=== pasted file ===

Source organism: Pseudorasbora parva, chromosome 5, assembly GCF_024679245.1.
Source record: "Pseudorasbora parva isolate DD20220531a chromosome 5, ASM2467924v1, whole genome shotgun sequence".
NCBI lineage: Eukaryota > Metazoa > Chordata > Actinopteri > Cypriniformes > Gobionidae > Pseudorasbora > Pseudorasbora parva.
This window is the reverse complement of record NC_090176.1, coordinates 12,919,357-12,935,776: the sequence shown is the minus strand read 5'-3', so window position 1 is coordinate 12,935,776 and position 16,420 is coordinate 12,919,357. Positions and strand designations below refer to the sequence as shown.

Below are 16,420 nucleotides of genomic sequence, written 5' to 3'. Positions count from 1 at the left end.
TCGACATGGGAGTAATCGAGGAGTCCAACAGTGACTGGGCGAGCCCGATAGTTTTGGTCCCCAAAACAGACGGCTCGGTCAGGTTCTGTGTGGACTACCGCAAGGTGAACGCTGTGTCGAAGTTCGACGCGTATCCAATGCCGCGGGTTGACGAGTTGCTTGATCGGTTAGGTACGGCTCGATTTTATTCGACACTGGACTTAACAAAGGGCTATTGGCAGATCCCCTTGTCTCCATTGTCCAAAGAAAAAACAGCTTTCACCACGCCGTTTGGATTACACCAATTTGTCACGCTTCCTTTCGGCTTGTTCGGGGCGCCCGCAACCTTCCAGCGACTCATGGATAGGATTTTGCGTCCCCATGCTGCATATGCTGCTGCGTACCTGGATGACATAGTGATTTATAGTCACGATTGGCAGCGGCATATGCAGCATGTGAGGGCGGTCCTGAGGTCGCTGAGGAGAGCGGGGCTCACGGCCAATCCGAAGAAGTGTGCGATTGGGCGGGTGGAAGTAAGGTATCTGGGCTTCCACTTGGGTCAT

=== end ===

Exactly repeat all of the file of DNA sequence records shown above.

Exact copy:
Source organism: Pseudorasbora parva, chromosome 5, assembly GCF_024679245.1.
Source record: "Pseudorasbora parva isolate DD20220531a chromosome 5, ASM2467924v1, whole genome shotgun sequence".
NCBI lineage: Eukaryota > Metazoa > Chordata > Actinopteri > Cypriniformes > Gobionidae > Pseudorasbora > Pseudorasbora parva.
This window is the reverse complement of record NC_090176.1, coordinates 12,919,357-12,935,776: the sequence shown is the minus strand read 5'-3', so window position 1 is coordinate 12,935,776 and position 16,420 is coordinate 12,919,357. Positions and strand designations below refer to the sequence as shown.

Below are 16,420 nucleotides of genomic sequence, written 5' to 3'. Positions count from 1 at the left end.
TCGACATGGGAGTAATCGAGGAGTCCAACAGTGACTGGGCGAGCCCGATAGTTTTGGTCCCCAAAACAGACGGCTCGGTCAGGTTCTGTGTGGACTACCGCAAGGTGAACGCTGTGTCGAAGTTCGACGCGTATCCAATGCCGCGGGTTGACGAGTTGCTTGATCGGTTAGGTACGGCTCGATTTTATTCGACACTGGACTTAACAAAGGGCTATTGGCAGATCCCCTTGTCTCCATTGTCCAAAGAAAAAACAGCTTTCACCACGCCGTTTGGATTACACCAATTTGTCACGCTTCCTTTCGGCTTGTTCGGGGCGCCCGCAACCTTCCAGCGACTCATGGATAGGATTTTGCGTCCCCATGCTGCATATGCTGCTGCGTACCTGGATGACATAGTGATTTATAGTCACGATTGGCAGCGGCATATGCAGCATGTGAGGGCGGTCCTGAGGTCGCTGAGGAGAGCGGGGCTCACGGCCAATCCGAAGAAGTGTGCGATTGGGCGGGTGGAAGTAAGGTATCTGGGCTTCCACTTGGGTCAT